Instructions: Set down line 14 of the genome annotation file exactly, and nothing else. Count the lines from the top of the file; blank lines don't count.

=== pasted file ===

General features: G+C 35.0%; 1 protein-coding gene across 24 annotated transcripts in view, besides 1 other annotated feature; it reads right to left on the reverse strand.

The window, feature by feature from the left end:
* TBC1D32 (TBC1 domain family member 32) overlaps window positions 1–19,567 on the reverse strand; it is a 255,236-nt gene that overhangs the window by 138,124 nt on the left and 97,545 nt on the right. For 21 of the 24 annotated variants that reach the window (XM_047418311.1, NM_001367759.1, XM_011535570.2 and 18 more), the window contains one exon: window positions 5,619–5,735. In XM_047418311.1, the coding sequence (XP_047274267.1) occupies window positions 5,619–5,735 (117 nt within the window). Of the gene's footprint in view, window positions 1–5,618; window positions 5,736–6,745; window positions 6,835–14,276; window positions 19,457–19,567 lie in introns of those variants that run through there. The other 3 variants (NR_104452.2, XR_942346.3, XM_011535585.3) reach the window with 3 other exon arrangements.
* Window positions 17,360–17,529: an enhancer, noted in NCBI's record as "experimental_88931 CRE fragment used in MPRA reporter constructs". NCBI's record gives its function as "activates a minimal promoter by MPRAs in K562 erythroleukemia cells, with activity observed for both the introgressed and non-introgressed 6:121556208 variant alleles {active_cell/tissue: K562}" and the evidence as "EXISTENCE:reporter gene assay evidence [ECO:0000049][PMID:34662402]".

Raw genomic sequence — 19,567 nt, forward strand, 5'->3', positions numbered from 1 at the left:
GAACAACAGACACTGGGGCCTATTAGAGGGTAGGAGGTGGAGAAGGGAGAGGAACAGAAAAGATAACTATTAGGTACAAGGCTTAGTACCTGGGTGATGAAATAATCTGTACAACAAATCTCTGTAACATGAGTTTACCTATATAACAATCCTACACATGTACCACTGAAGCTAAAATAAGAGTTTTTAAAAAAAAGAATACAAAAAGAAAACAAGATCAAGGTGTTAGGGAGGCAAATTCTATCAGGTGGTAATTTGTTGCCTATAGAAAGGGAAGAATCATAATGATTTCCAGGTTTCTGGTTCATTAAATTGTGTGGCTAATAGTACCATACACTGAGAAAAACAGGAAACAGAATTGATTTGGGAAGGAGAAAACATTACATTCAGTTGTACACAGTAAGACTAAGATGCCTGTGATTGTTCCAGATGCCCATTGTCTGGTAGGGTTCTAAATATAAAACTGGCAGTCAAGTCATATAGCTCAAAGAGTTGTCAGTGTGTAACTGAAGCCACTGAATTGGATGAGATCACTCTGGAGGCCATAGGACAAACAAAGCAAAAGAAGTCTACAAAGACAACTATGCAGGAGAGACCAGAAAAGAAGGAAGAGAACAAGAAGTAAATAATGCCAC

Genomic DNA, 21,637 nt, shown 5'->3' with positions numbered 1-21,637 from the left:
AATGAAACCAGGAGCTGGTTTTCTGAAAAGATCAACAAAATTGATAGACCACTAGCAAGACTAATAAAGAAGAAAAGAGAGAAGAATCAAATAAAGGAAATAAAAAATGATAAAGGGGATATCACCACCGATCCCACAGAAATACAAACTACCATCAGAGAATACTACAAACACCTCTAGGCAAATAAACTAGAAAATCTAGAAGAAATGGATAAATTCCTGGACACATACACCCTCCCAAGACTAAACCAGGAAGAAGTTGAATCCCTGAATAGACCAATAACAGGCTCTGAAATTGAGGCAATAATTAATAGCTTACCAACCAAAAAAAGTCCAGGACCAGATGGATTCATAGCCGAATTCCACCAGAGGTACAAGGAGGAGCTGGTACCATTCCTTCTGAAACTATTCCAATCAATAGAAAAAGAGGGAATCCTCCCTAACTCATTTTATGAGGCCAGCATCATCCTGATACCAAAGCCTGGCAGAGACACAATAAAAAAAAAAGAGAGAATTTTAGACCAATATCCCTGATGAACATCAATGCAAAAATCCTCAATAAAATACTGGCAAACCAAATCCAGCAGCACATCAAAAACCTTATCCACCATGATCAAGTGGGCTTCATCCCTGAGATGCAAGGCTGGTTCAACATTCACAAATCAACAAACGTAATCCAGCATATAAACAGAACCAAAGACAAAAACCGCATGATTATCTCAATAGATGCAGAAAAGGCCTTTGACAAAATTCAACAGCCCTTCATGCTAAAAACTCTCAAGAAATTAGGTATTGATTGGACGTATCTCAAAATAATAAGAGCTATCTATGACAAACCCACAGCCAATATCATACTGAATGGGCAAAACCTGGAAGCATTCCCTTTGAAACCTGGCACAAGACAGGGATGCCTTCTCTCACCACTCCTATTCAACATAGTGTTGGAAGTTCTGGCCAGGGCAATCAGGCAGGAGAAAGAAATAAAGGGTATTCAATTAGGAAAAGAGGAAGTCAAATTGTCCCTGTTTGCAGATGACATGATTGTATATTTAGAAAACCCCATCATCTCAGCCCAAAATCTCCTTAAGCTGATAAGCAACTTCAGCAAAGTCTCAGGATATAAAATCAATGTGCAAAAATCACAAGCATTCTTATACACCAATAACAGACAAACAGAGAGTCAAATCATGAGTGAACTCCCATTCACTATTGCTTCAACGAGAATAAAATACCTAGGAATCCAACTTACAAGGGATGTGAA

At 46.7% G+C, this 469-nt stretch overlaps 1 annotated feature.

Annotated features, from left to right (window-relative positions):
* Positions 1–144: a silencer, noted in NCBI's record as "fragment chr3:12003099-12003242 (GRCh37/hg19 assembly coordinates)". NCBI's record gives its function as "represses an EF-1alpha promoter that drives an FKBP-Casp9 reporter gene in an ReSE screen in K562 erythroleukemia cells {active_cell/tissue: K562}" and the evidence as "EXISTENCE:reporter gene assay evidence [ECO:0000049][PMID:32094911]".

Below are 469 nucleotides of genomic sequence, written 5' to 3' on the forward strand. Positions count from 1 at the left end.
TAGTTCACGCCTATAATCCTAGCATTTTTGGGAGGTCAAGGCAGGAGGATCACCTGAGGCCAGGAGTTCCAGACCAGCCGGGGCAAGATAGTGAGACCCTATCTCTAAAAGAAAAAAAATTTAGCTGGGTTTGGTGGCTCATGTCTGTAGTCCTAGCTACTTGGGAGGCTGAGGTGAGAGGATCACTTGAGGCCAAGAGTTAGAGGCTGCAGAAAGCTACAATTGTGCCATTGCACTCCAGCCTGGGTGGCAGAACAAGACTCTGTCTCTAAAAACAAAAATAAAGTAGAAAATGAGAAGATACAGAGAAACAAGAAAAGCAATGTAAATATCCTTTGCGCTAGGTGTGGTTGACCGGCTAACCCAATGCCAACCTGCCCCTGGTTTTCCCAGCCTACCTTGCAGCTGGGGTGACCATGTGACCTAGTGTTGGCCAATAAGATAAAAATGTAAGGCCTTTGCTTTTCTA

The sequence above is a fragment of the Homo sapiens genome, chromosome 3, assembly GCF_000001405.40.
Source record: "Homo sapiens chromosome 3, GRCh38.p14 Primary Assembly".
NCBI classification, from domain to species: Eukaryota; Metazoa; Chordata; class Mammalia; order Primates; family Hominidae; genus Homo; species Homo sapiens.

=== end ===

The sequence above is a fragment of the Homo sapiens genome, chromosome 3, assembly GCF_000001405.40.